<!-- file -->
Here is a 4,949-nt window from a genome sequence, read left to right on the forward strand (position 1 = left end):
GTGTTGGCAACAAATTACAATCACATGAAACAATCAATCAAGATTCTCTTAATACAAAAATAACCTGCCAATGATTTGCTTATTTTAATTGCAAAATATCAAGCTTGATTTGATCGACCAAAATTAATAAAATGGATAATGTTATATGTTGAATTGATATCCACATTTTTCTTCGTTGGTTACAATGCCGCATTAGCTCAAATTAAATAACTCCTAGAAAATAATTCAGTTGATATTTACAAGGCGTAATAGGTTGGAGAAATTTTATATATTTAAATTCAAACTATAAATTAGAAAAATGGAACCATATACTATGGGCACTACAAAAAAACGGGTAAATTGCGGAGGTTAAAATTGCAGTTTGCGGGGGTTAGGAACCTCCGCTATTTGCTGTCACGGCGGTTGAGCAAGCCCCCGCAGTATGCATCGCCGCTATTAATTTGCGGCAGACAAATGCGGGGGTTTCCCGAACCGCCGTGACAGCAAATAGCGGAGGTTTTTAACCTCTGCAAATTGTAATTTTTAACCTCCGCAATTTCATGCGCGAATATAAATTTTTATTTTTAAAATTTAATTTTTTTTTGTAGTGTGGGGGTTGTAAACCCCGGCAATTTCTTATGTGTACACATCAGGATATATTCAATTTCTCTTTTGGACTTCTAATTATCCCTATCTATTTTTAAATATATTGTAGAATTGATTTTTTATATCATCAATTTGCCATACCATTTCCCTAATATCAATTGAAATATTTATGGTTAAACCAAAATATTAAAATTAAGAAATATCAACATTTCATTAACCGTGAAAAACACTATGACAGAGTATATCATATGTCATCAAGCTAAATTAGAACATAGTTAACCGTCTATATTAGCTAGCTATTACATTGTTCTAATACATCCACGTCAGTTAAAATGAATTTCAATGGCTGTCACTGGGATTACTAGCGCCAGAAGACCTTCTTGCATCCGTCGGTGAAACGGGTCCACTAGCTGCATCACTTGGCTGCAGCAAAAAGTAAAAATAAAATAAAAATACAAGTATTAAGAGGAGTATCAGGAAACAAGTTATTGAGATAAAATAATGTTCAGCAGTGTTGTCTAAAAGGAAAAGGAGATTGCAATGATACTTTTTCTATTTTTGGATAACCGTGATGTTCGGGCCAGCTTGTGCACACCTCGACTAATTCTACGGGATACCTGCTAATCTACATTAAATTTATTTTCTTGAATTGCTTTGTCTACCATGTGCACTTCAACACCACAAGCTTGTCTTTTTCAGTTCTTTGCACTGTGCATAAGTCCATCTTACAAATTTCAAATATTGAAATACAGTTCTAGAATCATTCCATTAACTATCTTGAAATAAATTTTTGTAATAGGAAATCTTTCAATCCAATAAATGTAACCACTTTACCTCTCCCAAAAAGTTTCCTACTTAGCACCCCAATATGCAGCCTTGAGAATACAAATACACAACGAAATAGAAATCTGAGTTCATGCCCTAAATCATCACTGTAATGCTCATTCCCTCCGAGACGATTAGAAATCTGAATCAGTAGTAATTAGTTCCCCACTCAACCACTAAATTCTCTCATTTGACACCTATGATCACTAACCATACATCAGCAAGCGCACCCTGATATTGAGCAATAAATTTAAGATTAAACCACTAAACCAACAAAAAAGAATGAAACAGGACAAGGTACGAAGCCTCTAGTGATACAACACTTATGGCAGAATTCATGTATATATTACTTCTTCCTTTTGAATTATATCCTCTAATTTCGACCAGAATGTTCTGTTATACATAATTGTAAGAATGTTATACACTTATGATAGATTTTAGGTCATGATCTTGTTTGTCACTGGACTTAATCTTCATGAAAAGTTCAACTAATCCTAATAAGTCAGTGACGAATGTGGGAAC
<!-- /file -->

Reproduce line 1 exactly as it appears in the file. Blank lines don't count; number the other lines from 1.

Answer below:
Here is a 4,949-nt window from a genome sequence, read left to right on the forward strand (position 1 = left end):